Here’s how it packs into the case

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First, I unscrew the sleeves that bind the couplings, using this special tool that came with the bike. I ordered two extras in case I lose this one. I suppose an old school bottom bracket lockring tool could be used in a pinch.  I leave the couplings finger tight while I work on dismantling the rest of the bike.

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Under the sleeve are interlocking stainless steel teeth that form a tight joint when pressed together by the threads.  Note the white grease – S&S recommends Finish Line Extreme Flouro grease.

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With the frame couplers still together but finger tight, I remove the water bottle cages, seatpost and saddle, pedals, front brake, and the handlebars.  I find it easier to remove the handlebars from a two-bolt Thomson stem than it would be to remove the stem from the fork.  Also, it’s easier to just remove the front brake from the fork than to disconnect the front brake cable.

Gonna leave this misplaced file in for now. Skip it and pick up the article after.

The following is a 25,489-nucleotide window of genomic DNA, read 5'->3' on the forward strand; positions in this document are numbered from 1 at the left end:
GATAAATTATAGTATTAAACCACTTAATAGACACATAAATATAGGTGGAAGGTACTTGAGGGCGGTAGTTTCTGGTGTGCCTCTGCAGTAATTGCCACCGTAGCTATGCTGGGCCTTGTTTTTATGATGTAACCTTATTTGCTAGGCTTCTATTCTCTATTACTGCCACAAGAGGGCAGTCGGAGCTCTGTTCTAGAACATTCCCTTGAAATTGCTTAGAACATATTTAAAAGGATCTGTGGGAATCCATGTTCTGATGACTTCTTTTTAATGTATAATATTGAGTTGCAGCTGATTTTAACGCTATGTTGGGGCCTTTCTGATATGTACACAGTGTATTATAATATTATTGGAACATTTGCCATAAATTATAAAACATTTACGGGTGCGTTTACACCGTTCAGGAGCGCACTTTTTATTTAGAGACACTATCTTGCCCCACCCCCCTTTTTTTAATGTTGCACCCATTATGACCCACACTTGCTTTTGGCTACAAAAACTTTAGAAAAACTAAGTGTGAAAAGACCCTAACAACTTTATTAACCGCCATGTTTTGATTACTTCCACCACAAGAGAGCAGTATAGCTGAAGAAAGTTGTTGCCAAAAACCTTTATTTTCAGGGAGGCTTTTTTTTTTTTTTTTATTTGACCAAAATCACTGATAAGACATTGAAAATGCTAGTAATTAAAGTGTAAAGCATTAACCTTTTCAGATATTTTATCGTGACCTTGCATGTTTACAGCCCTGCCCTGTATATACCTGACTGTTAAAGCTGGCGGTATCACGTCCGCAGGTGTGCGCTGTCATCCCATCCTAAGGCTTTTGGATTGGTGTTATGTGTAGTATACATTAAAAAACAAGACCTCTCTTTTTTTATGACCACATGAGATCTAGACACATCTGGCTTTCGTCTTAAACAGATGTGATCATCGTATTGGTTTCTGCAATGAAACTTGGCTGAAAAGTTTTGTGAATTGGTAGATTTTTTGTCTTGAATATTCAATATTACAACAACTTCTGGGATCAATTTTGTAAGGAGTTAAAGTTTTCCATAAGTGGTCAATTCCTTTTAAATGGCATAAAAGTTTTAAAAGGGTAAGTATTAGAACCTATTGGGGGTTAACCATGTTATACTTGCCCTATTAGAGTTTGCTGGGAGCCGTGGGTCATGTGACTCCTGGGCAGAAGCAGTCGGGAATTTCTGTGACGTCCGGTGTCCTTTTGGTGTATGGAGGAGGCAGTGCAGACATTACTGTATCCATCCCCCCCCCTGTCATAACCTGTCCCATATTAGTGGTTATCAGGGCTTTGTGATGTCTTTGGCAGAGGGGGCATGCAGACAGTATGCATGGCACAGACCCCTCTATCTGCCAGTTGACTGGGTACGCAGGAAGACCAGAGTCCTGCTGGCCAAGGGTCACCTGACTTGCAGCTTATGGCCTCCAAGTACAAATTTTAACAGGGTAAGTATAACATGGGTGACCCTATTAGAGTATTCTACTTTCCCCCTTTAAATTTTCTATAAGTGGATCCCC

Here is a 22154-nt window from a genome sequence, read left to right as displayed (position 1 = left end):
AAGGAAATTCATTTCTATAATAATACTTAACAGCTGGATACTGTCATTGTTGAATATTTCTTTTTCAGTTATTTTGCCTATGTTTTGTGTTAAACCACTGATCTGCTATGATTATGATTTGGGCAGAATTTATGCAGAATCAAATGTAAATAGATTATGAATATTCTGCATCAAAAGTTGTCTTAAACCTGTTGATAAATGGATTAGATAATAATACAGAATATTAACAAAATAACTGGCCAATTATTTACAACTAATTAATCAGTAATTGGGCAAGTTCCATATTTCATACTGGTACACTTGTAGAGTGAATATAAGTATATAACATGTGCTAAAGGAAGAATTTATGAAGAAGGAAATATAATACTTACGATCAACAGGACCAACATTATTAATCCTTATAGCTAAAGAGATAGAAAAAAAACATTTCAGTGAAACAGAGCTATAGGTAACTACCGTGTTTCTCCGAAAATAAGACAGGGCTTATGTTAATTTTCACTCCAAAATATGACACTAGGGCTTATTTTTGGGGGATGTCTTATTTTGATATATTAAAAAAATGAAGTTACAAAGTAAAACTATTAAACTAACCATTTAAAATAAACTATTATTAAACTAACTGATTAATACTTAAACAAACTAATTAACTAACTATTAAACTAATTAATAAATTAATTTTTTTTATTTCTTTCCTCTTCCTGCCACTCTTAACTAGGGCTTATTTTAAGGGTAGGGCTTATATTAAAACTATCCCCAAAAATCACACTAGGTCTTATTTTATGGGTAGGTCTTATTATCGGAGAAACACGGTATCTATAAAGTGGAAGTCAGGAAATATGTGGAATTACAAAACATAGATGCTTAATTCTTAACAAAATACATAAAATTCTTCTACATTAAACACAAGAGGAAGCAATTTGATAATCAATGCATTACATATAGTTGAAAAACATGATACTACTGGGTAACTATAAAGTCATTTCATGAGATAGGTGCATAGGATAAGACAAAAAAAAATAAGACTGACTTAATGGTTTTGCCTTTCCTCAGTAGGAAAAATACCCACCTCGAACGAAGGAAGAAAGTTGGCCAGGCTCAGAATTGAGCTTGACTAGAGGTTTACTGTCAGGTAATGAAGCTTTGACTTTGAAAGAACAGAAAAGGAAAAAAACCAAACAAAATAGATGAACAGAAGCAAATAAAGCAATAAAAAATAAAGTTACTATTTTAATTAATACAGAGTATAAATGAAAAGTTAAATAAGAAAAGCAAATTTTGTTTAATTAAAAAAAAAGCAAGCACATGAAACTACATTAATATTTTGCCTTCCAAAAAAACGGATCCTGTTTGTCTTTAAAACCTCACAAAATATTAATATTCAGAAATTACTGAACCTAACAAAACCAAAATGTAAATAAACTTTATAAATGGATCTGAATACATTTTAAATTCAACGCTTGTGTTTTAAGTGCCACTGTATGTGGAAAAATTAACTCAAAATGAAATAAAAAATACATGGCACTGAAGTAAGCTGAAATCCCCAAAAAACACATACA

I prefer mountain bike style SPD pedals on this bike so that I can use shoes that are easier for walking.  Riding while traveling often includes coffee stops, lunches, explorations and other occasions when my Look Keos aren’t as good a choice.

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The rear brake cable and the shifter cable have nifty cable splitters.  I believe the both Ritchey and Da Vinci Designs make versions of these.  They rattle against the frame if unprotected, so I added extra O-rings to the splitter and padded the frame with some cushy Lizard Skin finishing tape.

All the cable stops are slotted, but unfortunately the shifter cables stops are also threaded.  Unscrewing a barrel adjuster completely is awkward because of its spring.  I prefer the Ritchey Breakaway’s system of just having unthreaded derailleur cable stops on the frame, eschewing the rarely-used frame adjuster.   Here’s a little detail that’s eliminated this problem – I asked Seven to make a slotted barrel adjuster for me.  Now, once I separate the shifter cable I can just pull the housing and ferrule out of the stop (like I do for the rear brake cables) and the handlebars are completely free from the frame.